Profile: Matt Smetana '17
Major: Environmental Studies
Year Abroad and Program: Fall 2016, SFS/ Australia: Rainforest Biodiversity
Reason for Choosing Program: I wanted to find a program that would give me an in-depth look into the ecology and environmental problems facing my host region. It was also very important to be surrounded by other passionate people excited to learn and explore together.
Favorite Classes: Being extremely interested in wildlife biology, my favorite class was definitely Rainforest Ecology. We were able to learn about our animal and plant neighbors and go on field trips to explore the wealth and diversity of Australian wildlife firsthand. That being said, I also thoroughly enjoyed the Directed Research course. We designed our own research projects, collected data in the field for several weeks, and synthesized a proper scientific report. I did my research on habitat use of a restoration corridor by the Lumholtz's Tree Kangaroo using indirect survey techniques. Your mentor helps guide you through the process and you end up feeling very accomplished with the final result!
Housing Situation: For those who do not know about the program, you live and learn in the middle of the rainforest for three months. You have some excursions to towns and small cities, but the focus is really on getting to know your new rainforest home. The main center (where you spend most of your time) is basically a single building complex which has a classroom and lounge, lab, library, kitchen, dining, and recreation areas. The cabins are about a 5-minute walk from the center
Waking up in the rainforest every morning and hearing the sounds of the various creatures before bed is something truly remarkable. You spend most of your time with the ~16 other people in the program and get to know them really well; if you want a great bonding experience, spending 3 months in the rainforest with another person will do the trick!
Best Memory: While I have so many incredible memories from the program and from post-program travels to Sydney and New Zealand, I think my favorite memory was counting cranes by Lake Tinaroo. It was one of the first days of the program and our senses were still overloaded from switching our lives so drastically. One night after class we drove out to nearby Lake Tinaroo to count cranes as they traveled on their migratory path south for the summer. A small group of us were stationed with some locals volunteering for the evening. I learned about one man researching a parrot thought to be extinct for 80 years before he re-discovered the species several years ago. Ever since he had been studying their ecology and behavior patterns. We set up the scope and I was handed a set of data sheets, then the mayhem began. Several people started calling out their sightings of cranes and directions of travel, I was almost unable to keep up. There were periodic lulls in the commotion and I was able to learn more about my professor's interests and habit for dancing like a crane–it was an incredibly amusing night. This experience helped me realize how enjoyable ecological data collection can be and that I am making the right decision in career path.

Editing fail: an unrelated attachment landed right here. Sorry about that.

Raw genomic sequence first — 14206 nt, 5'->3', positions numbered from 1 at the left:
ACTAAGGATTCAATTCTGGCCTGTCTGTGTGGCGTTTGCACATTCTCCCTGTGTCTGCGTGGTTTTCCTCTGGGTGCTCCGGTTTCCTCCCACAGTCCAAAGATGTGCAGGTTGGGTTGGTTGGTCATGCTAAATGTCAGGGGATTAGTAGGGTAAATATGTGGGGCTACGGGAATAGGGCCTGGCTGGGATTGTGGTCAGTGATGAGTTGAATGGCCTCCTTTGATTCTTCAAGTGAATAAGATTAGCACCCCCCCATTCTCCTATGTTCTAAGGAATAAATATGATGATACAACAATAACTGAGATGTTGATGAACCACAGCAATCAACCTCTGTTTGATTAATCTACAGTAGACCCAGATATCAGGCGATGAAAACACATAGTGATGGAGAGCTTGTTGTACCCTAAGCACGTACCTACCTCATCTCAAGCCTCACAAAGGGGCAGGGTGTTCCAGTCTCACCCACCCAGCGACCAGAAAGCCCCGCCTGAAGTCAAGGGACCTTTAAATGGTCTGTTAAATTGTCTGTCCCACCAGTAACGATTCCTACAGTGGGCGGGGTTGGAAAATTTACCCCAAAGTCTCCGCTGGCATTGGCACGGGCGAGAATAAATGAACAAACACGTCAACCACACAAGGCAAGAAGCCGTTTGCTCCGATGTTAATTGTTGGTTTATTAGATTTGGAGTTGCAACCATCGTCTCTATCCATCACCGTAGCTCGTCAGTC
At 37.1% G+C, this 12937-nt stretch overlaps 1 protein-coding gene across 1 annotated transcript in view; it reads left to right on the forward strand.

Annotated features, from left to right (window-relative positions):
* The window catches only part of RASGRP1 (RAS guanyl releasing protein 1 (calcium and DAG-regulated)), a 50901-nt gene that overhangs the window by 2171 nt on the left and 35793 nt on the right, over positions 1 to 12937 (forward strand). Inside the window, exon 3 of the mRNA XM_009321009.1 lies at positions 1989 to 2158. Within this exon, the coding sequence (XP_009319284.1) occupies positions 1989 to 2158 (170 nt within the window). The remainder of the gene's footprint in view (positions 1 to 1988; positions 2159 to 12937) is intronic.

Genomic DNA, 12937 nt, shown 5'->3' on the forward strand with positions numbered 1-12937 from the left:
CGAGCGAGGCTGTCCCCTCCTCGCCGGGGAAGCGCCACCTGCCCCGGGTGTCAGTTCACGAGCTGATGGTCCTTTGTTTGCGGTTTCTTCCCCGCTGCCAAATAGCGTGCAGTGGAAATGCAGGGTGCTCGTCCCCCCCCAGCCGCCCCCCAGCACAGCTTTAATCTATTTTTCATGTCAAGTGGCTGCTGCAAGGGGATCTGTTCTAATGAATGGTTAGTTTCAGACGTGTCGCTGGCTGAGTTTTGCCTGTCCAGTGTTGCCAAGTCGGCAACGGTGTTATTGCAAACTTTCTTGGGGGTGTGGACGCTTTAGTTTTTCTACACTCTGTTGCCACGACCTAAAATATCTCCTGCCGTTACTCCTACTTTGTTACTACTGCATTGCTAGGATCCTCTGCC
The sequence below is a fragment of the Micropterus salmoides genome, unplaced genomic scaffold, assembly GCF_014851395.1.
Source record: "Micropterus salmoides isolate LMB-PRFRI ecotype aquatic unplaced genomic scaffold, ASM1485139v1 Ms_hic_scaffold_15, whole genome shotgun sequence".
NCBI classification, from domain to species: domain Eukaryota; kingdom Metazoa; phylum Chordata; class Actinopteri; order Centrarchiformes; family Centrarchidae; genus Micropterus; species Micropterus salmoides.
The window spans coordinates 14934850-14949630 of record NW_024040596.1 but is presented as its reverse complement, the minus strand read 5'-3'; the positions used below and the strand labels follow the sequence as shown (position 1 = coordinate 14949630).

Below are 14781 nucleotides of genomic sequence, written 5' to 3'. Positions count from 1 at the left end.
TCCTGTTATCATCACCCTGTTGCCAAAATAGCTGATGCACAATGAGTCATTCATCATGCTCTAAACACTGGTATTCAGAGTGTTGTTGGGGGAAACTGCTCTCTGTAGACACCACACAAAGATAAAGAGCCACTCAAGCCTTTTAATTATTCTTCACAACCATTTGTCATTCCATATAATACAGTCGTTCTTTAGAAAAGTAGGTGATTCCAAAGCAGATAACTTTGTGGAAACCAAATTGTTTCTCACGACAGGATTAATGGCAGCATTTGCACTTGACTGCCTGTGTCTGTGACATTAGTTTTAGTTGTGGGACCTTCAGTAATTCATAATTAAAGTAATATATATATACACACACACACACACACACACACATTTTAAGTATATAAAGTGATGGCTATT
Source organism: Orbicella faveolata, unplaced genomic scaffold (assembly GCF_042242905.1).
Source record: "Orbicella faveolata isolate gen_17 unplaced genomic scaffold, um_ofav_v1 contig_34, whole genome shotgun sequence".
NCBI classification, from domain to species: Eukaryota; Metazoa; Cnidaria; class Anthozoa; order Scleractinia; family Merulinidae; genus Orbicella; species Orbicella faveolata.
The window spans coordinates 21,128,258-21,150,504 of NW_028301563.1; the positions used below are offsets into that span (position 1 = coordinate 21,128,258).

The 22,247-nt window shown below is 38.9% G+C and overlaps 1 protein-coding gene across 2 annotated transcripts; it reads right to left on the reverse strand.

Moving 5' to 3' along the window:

Greatest Challenge: The greatest challenge while being on the program was not having continuous access to high-speed wifi. Being in the rainforest, the internet connection is physically more-limited than in an urban environment. While it was difficult not staying in communication with folks or trying to find materials quickly, you do get used to not being as connected and actually embrace it in the end.
What you know now that you didn't before: I now know that I will live and work in a rainforest later in life. The sheer amount of biodiversity in a rainforest greatly exceeds that of nearly every other biome and the animals and plants are highly specialized to the conditions found in such a moist environment. I also have started considering working abroad after living and gaining experience internationally.
Fact about country people would be surprised to learn: 87% of mammal, 93% of reptile, and 94% of frog species in Australia are found nowhere else on Earth (due to Australia's early separation from Gondwana). Australia is also the place on earth hosting the highest extinction rate. Since European colonization, 30 endemic mammal species have gone extinct. Environmental policies are very weak and favor expansion of ranching and destructive agricultural ventures.